It was evening when I first noticed them; three old men standing over the culvert watching the spring runoff guttering through the culvert below them. Six old shoes shuffling back and forth on the gravel, looking upstream over the full lake and then down toward the twisted miles to the river. They looked like three old ganders, dark shapes against the western light, one of them spitting tobacco strings into the wet dust.
The must have come to fish. The way the light was, anyone could have seen them and might have recognized one or the other. Arthur, the one with the wide stance, wore bib overalls under a worn denim coat. Orville was the one talking loud because of his poor hearing, and the other one with the cane. They spent a lot of time looking at the water running beneath them, like they had lost something. As if they could find it in the spring flood. From time to time, the soft honking of wild geese rose up and just as quickly faded away from somewhere out on the lake. The wind that was blowing to them must have been damp on their faces, still cold from the winter.
Standing in the fading light they looked like scarecrows, out in the open past the last leafless oaks on this side of the creek. They moved so slowly, sometimes an arm came up to an old face, a bent step followed by another long stare into the blackening water in front of the red-orange sky. Long after dark, I heard a car door shut and I looked toward the road, thinking I would see the lights come on and hear the car drive away.
Another time they looked as though they had just been raised from sleep. Arthur again with his feet pointing outward, his watery eyes almost bloodshot. It is like they were out there smelling for rain or listening to hear the wind in the grass. It had been above freezing day and night for more than a week. The maple sap had soured and the snow had mostly melted from the open fields and the south facing wood lots. Silhouettes of the oaks and basswood stood against the late sky. Returning blackbirds that had settled along the lake were clicking and screeing. Other birds that had been gone for the winter, could again be heard. Again, geese were calling from the lake where they stood on the black ice the wind had blown onto the far shore leaving the open water along the west side of the road that leads up to the house.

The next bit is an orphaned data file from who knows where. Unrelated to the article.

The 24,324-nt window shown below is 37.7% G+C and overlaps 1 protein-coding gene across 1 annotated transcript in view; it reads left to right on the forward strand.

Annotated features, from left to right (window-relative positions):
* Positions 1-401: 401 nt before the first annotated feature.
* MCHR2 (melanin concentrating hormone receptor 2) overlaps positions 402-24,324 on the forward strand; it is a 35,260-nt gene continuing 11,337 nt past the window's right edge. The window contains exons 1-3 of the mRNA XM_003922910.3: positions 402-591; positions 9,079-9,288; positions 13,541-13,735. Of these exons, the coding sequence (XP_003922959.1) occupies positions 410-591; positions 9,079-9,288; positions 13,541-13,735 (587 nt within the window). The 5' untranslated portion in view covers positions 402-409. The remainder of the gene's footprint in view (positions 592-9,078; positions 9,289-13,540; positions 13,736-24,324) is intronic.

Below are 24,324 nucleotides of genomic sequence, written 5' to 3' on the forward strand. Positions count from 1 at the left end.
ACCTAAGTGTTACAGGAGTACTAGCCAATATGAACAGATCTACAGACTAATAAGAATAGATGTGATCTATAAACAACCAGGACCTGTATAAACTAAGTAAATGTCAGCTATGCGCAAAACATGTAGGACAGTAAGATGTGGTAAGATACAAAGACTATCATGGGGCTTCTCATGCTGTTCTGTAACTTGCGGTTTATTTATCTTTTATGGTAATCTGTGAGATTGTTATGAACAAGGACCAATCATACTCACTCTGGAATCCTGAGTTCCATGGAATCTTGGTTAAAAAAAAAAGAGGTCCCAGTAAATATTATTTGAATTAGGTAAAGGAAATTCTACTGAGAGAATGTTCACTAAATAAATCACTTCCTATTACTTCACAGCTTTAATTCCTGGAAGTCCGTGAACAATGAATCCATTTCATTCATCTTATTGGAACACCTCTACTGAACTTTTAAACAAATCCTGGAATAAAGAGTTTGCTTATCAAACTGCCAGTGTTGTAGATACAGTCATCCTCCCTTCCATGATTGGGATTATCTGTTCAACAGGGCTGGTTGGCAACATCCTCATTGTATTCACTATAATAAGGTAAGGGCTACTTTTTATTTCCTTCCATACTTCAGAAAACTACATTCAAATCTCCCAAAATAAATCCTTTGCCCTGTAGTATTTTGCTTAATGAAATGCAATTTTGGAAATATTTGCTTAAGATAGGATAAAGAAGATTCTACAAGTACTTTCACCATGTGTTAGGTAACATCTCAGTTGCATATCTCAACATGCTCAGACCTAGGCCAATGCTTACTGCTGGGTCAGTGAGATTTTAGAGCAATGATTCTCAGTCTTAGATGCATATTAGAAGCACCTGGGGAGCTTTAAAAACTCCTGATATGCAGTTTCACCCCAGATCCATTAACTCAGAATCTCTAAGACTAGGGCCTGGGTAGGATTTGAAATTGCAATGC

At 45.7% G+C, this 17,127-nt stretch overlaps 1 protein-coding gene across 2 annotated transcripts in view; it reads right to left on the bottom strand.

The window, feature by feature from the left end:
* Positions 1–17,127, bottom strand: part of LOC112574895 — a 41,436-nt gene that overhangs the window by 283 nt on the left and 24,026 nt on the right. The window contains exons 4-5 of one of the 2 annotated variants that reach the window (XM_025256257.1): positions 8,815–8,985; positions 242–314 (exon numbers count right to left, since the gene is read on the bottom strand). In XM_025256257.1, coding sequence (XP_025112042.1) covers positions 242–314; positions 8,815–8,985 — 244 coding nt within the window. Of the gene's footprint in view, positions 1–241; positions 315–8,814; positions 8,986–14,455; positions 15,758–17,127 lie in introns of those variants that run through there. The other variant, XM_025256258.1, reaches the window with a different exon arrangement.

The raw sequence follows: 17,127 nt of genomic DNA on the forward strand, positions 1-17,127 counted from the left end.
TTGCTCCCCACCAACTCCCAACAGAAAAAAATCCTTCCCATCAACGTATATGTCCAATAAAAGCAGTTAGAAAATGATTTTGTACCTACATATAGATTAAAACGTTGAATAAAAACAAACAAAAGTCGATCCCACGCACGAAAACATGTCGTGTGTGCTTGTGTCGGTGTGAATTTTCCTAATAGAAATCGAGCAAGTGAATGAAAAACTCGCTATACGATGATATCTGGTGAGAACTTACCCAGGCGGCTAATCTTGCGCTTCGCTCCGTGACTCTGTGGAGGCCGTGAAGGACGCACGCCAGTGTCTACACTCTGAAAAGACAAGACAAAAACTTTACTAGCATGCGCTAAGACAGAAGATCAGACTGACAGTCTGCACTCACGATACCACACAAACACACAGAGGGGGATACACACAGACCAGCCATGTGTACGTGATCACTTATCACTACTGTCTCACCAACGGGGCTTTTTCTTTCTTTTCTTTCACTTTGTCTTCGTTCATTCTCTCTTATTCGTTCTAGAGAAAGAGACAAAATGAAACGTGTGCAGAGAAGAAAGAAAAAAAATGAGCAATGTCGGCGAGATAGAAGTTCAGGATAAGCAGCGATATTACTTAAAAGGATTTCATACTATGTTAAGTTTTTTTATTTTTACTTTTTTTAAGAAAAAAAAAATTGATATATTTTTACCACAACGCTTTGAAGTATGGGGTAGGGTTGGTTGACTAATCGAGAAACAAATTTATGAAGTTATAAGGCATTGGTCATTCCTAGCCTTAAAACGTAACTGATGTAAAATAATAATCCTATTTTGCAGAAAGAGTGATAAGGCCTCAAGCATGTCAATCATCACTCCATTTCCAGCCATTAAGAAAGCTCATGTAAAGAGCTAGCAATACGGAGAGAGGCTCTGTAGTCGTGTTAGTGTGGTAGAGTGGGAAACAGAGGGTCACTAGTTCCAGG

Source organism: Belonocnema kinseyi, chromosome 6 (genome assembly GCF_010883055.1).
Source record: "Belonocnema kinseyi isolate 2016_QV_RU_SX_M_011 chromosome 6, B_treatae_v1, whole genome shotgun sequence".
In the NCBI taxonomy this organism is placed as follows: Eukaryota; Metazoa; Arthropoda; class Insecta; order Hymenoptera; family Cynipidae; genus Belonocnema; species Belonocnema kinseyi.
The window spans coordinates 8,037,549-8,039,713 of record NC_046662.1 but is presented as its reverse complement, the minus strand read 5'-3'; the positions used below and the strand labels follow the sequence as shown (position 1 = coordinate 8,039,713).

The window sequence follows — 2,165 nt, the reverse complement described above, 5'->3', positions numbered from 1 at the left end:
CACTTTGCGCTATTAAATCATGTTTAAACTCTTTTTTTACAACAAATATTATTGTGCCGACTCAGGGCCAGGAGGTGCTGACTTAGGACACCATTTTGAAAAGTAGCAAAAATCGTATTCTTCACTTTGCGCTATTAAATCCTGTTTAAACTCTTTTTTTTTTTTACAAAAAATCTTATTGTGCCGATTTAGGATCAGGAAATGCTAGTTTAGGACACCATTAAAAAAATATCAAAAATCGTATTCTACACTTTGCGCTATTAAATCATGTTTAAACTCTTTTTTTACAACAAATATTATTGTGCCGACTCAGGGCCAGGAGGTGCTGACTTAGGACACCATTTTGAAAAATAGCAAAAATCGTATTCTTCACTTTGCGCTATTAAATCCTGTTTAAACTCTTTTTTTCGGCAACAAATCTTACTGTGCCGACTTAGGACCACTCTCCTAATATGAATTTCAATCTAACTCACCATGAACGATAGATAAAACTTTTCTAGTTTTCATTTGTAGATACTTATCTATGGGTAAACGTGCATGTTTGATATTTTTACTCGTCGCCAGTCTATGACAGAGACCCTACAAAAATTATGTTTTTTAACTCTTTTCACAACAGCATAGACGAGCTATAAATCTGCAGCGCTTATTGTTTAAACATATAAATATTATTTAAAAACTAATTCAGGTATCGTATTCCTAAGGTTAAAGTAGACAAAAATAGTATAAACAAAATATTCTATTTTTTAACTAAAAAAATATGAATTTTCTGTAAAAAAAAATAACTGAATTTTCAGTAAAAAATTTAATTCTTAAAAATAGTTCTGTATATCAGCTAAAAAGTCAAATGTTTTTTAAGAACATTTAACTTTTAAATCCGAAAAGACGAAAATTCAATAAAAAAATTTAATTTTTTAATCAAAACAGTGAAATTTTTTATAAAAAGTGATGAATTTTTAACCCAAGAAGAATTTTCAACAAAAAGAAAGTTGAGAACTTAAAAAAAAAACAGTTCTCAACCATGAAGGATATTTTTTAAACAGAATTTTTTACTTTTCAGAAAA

I had heard the sound of a car door shutting and, when I looked, the three stood watching the water leave the lake under the roadway. Looking lost, untied shoelaces, unbuttoned shirt, and one of them holding open a half-empty can of tobacco as though he had meant to take a dip when finished looking around. There was winterkill, some dead pike floating on their backs near the outlet, gray and white spotted, their sleekness bloated away.
That was the last time I imagined I saw them. Summer was coming. The sweet smell of mud-grass and the pike already turning into sand allowed it. I was sitting at the window, open to the west and the road. I heard scraps of voices coming over the water and I’m still curious about what could have brought them. In the grove behind the barn, there is an old threshing machine struggling to stand while slowly sinking into the plum trees and gooseberry bushes. It has been dying for more than twenty years, holding out its rusty apron neck and gathering teeth, mastodon-like while enduring its extinction. I saw them standing next to it in the near-darkness, looking at the pully wheels, reminding each other of how it once operated, asking where the belts had gone to, again I heard scraps of their voices as they walked back to the road in the dark to their car.
In the place where I was young, there are fields and woodlands. There are towns and farms and people pretending nothing will ever change in the world. Separate from all of that are the lakes and swamps that, in the springtime, become a seeping baptism of spirits floating in the darkness among the willows and tamaracks. It’s these fringes that make the real world visible, like the beautiful shapes of flying crows or that part of God that is the turtle where it swims, putting her black head out of the water to look at me.